Sunday, February 15, 2009

China - is it bottoming out? FXI, CZX.v, TNR.v, SST.v, GDX, AUY, SLW

There are some signs that Chinese economic deterioration has bottomed out - lending growth has accelerated, the pace of deterioration in the manufacturing sector, has slowed (though it remains in contraction) credit extension is at record levels (multiplying the effects of the government stimulus). However, this increased activity may only partly offset the weakness of the export sector and residential investment even as consumption is slowing . Nevertheless a reduction in the pace of deterioration is a good sign
Danske: The development in the PMIs suggest we should soon see a stabilisation in both industrial production, where some stabilisation is already evident and exports, where early foreign trade figures for other Asian countries suggest trade is still contracting in early 2009. The development is in line with other recent data (credit growth) indicating that the Chinese economy at least is recovering
Wang: ,Growth will accelerate from the current pace to 7.2% for 2009 with consumption contributing 4.4pp and investment 4pp and the collapse in exports slicing off 1.2pp.
Pettis: the sudden surge in lending in December put back on balance sheet loans that were taken off in 2007 and 2008. Chinese capex reliance on retained earnings will limit investment pickup - suggests China will not avoid the hard adjustment it faces ahead
Citi: Further downside risks are possible if the macro condition worsens, but China's valuations seem to be bottoming from an ROE perspective, current 2009 P/B of 2.1x for 18% 2009 ROE looks more appealing than a 2008 P/B of 5.0x for 21% ROE in January 2008.
Setser: available trade data still seems negative for China. eg Korea’s exports to China have been falling faster than Korea’s overall exports, suggesting China's export contraction continued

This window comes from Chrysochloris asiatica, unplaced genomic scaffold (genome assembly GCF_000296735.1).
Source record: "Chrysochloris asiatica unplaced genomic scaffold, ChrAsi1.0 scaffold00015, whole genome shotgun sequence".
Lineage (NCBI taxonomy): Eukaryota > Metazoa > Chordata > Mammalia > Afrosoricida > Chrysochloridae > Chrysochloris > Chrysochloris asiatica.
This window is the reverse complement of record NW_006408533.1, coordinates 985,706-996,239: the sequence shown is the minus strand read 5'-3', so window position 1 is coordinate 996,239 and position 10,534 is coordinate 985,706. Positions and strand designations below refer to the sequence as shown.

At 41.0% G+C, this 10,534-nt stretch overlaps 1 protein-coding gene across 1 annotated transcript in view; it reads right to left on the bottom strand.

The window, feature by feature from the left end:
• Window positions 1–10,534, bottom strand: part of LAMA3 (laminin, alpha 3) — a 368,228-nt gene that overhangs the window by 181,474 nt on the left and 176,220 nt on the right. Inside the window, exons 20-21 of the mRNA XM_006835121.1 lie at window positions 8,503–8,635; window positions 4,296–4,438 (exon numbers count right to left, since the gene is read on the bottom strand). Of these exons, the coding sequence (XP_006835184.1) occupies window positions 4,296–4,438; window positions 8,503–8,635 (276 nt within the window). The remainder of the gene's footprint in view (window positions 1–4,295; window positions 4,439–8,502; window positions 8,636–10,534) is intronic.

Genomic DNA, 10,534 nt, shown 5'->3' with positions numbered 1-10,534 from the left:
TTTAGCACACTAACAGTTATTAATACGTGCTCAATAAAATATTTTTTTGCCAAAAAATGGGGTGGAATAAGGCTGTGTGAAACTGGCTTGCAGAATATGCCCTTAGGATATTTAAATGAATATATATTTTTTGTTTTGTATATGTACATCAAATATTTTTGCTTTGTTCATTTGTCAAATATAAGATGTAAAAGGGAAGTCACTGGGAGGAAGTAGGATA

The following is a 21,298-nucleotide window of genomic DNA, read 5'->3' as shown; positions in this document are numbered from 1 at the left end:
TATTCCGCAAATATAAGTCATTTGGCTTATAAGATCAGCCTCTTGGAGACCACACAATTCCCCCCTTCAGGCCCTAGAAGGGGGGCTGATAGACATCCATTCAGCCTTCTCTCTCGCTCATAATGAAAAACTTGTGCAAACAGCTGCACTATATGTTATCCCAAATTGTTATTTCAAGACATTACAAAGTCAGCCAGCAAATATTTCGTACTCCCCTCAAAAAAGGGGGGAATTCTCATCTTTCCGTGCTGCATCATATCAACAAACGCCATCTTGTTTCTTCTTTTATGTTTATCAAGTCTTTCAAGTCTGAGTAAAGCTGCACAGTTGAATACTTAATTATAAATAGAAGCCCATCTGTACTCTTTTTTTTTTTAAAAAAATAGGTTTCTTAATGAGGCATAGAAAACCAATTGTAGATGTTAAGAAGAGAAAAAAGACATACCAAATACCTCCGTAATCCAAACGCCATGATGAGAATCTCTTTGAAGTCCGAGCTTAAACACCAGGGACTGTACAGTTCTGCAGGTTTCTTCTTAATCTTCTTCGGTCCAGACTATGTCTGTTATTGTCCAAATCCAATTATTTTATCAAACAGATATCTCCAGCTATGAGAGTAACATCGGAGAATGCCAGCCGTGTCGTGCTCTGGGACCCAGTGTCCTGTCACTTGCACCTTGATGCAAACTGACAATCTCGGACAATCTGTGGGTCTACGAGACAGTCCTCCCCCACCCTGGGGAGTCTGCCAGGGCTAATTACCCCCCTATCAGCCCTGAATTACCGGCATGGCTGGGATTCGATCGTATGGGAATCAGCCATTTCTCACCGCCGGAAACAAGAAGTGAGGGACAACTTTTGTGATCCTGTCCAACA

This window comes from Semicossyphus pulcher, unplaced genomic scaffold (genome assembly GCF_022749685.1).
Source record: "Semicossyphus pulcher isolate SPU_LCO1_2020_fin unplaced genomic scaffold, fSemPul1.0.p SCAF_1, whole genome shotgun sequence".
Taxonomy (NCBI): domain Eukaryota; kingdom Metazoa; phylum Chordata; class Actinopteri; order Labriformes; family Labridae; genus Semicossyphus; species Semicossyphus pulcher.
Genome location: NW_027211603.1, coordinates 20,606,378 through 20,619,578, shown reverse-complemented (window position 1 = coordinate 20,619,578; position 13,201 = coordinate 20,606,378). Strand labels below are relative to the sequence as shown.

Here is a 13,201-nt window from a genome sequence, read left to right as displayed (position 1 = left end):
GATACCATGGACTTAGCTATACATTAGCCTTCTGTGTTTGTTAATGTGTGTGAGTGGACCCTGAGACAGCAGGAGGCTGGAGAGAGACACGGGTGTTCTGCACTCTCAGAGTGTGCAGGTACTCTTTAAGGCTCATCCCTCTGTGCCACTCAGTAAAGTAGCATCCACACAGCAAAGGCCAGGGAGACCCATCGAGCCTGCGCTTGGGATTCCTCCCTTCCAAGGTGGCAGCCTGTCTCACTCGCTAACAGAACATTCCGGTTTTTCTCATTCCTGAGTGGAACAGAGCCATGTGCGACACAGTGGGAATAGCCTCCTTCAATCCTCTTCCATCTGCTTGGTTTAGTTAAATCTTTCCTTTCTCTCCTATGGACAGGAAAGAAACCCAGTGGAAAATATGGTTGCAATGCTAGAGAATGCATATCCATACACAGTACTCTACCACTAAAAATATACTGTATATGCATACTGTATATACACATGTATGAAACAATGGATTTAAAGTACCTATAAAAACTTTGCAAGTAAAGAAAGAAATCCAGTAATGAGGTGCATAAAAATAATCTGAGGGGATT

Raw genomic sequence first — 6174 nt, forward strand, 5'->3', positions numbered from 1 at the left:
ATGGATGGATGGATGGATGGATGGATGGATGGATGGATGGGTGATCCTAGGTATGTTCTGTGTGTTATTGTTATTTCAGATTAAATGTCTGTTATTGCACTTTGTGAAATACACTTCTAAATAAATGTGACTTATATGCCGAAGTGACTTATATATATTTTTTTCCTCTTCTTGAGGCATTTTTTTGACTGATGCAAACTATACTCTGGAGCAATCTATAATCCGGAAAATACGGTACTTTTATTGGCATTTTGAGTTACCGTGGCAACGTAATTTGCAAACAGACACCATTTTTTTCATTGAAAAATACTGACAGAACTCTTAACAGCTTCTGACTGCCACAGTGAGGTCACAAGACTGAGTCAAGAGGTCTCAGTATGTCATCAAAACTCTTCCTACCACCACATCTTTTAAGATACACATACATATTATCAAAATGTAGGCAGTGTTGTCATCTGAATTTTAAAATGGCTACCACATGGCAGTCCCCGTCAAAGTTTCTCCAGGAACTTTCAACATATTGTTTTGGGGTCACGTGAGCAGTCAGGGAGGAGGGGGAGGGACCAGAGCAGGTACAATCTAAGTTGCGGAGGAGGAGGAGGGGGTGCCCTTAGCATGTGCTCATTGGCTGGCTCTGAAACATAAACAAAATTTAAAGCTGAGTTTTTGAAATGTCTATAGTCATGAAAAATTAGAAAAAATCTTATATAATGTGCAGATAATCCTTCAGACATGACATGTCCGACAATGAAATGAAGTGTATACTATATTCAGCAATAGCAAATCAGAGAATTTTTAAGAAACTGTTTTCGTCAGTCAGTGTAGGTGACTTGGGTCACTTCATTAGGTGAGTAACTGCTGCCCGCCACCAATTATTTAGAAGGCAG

Dollar: Industrial growth declined sharply, but primary sectors grew at 7.3% in the 4th quarter, and services at 8.0%, perhaps indicating the beginning of rebalancing in which the service sectors become the growth leaders. the Chinese consumer is a bright spot in an otherwise gloomy global picture and the right govt policies (support of heath, education etc) could cushion consumption
Although exports make up less than 20% of GDP, a considerable amount of investment is targeted towards this sector, meaning that the still weak external demand might limit Chinese recovery, especially if consumption also weakens - furthermore, manufacturing deterioration may have stopped but the sector continues to contract and with lack of profits to finance investment and weak outlook for external and domestic demand in many sectors, investment may be limited
Loss of jobs, reduction in incomes will depress consumption in urban areas.
MS: lending rates may not be sustainable given that most is bill financing
Although the 14% bump in retail sales year on year seems high, it is considerably lower than the monthly y/y gains sustained in recent months and ignores the fact that last years lunar new year sales were distorted by devastating storms.
Feb 14, 2009
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